A man who pleaded guilty to defrauding coin collectors of millions of dollars has been charged with plotting to kill the federal judge and prosecutor who handled his case, allegedly requesting their heads as a “souvenir.”
Joseph Romano, who is serving a 15-year prison term for conspiracy to commit wire fraud and bank fraud, along with his business associate, Dejvid Mirkovic, were charged yesterday with offering $40,000 to arrange the deaths of Eastern District Judge Joseph Bianco (See Profile) and Assistant U.S. Attorney Lara Gatz and giving a $22,000 down-payment to an undercover police officer.
Romano, 49, and Mirkovic, 38, face up to life in prison if convicted.
“Romano thought he was buying revenge. Instead, he bought the full force of the law, along with a possible life sentence,” Eastern District U.S. Attorney Loretta Lynch said in a statement. “By allegedly targeting for death dedicated public servants, the defendants attempted to strike a blow to the heart of our criminal justice system. Today’s arrests send an unequivocal message that any plot to harm or intimidate our judges and prosecutors will be vigorously investigated and prosecuted.”
Mirkovic was arrested yesterday morning at his home in Lake Worth, Fla., where he was found with $18,000 in cash and a loaded semi-automatic handgun, authorities said.
Mirkovic had an initial court appearance yesterday afternoon before Southern District of Florida Magistrate Judge Dave Lee Brannon.
Jack Goldberger of Atterbury, Goldberger & Weiss, who represented Mirkovic at the appearance, said in an interview that his client agreed to come to New York to face the charges. He said the evidence would show Mirkovic, who is currently in custody, was “tricked into participating in this crime and never had the intent to commit a crime.”
Romano’s initial court appearance was scheduled in Central Islip before Magistrate Judge Gary Brown (See Profile).
The case will be tried in Central Islip, said a spokesman for Lynch.
While the press release and court papers do not identify the targeted judge and prosecutor and the spokesman would neither confirm or deny their identities, a review of the file on the underlying fraud case indicates that Bianco presided over the case and Gatz was the lead prosecutor.
Romano was one of four men indicted in March 2009 who netted $40 million in connection with an eight-year boiler room scheme that sold coins to elderly victims at vastly inflated prices.
According to the government, Romano’s operation told potential purchasers that it had other buyers for completed coin when, in fact, no such buyers existed.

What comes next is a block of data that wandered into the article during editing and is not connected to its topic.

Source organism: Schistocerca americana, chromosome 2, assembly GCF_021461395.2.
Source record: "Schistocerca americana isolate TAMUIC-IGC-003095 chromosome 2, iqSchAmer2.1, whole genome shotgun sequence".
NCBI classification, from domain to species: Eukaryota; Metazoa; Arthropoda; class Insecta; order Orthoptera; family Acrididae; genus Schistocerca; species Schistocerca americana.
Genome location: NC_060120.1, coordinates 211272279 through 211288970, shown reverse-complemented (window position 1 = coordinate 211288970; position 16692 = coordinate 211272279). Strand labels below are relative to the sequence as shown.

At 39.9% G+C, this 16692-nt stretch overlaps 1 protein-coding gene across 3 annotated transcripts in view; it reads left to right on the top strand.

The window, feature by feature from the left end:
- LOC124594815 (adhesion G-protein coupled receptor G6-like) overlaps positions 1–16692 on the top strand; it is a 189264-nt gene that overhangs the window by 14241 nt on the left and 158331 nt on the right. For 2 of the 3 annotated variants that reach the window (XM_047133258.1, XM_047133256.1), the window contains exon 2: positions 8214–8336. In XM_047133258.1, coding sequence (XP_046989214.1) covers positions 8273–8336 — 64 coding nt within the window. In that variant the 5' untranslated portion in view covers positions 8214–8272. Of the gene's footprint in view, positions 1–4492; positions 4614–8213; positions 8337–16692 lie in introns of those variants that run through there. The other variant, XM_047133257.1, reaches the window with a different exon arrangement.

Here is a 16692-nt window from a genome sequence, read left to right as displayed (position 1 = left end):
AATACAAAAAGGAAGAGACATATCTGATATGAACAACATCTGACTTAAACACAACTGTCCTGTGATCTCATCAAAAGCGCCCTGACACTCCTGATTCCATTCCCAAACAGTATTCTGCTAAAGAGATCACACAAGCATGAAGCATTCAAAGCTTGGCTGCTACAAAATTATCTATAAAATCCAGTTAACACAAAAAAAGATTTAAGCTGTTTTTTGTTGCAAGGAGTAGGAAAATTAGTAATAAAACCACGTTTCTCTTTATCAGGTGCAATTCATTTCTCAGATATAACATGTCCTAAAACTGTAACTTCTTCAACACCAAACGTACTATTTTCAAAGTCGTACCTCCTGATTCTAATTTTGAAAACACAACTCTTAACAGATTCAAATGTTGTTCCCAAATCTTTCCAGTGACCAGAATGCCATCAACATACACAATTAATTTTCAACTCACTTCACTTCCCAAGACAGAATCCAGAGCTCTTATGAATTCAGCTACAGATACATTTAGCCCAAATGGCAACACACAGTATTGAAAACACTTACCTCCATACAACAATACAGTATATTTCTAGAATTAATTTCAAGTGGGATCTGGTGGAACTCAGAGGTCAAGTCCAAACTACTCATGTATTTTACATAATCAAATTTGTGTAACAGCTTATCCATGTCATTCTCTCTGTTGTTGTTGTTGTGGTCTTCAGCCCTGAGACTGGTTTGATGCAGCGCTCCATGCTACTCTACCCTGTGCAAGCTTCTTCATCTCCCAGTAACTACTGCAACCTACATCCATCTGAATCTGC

Mirkovic was not one of the codefendants in that case.
In September 2010, Romano pleaded guilty and Bianco sentenced him in February 2012 to 15 years in prison and also ordered the forfeiture of $7 million. At sentencing, some of the victims spoke of losing their life savings in connection to the scam.
According to court papers filed in connection with yesterday’s arrests, authorities in early August received information from a confidential informant that Romano was looking for a hit man to kill Bianco and Gatz. Romano allegedly “discussed in detail his desire to torture and kill” the judge and prosecutor.
An undercover police officer, posing as a hit man and wearing video and audio recording devices, met with Romano at Nassau County Correctional Center in East Meadow over several meetings.
As a test, Romano initially offered the officer $3,000 to assault an unnamed individual with whom Romano had a “financial dispute.” Romano told the officer once the first job was completed he would hire the officer for “a big job, some serious work,” according to one recorded conversation.
Mirkovic had several phone calls with the undercover officer to arrange the down-payment for the assault.
On Sept. 25, Mirkovic traveled from Florida to New York to meet with the officer again after the officer told him the assault was done. In fact, the officer produced staged photos of the assault, according to a press release announcing the charges.
With the initial job completed, Mirkovic met with Romano that same day and then relayed information to the officer from Romano that he wanted Bianco and Gatz killed.
An FBI agent said in an affidavit that Mirkovic “provided specific requests from Romano regarding the manner in which the murders should take place.
Romano requested that the “heads of both the judge and the AUSA be preserved in formaldehyde as souvenirs,” the agent said.
Mirkovic also told the officer that Romano was willing to pay more for the “souvenirs” if the officer was willing to store them until Romano’s release.
Mirkovic paid the officer $12,000 on Sept. 25 and another $10,000 on Oct. 2.
The prosecution is being handled by Assistant U.S. Attorneys Michael Canty, Diane Leonardo and John Durham.
Romano is represented by Joseph Kilada of Carle Place, who did not respond to a request for comment.
Andrew Keshner is a reporter for the New York Law Journal, a Legal affiliate.